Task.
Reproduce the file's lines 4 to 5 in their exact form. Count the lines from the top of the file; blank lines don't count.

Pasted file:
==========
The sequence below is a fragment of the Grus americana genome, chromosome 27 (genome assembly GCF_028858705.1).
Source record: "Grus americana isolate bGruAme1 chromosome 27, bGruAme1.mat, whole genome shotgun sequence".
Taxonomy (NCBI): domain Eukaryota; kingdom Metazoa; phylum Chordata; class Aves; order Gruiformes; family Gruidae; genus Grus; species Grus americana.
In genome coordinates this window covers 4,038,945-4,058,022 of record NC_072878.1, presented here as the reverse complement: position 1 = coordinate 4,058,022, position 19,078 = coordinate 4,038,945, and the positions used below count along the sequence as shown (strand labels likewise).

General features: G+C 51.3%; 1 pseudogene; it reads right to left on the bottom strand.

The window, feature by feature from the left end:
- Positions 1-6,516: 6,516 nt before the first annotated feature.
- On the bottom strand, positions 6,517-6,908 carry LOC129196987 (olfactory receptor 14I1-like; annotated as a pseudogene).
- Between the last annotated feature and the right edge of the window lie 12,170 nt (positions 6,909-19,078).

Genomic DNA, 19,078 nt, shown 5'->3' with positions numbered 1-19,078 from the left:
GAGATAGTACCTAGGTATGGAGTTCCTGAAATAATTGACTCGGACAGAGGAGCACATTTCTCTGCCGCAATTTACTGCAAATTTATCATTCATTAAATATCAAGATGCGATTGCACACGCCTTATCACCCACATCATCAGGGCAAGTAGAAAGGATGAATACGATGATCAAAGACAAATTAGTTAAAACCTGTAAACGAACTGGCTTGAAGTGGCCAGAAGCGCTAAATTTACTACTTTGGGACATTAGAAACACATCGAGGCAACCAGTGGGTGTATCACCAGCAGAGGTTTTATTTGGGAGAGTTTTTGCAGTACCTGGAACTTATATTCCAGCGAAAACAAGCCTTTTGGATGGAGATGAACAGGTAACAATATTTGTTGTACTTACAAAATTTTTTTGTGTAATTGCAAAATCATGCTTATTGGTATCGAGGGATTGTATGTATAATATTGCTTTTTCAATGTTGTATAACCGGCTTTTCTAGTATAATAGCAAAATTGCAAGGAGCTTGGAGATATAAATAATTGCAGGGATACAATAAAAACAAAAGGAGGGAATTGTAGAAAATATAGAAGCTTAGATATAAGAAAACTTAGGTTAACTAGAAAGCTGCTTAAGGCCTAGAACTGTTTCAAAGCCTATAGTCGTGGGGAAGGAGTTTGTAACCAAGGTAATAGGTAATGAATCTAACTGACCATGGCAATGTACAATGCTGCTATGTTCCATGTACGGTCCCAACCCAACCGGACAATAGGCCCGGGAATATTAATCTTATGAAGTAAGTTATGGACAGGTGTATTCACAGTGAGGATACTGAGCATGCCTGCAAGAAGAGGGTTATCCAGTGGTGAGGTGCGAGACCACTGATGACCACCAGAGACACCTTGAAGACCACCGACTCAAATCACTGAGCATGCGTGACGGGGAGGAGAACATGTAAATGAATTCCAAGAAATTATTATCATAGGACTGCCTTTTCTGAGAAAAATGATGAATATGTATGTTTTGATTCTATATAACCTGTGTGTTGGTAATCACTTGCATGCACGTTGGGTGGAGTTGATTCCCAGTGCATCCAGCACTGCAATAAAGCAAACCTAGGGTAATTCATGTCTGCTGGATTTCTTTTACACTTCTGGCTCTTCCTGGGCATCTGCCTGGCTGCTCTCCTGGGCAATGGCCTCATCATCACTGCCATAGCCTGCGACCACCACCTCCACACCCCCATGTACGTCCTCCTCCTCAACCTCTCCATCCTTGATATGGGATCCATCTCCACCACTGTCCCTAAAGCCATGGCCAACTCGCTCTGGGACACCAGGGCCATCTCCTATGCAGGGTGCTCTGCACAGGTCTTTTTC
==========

In genome coordinates this window covers 4,038,945-4,058,022 of record NC_072878.1, presented here as the reverse complement: position 1 = coordinate 4,058,022, position 19,078 = coordinate 4,038,945, and the positions used below count along the sequence as shown (strand labels likewise).

General features: G+C 51.3%; 1 pseudogene; it reads right to left on the bottom strand.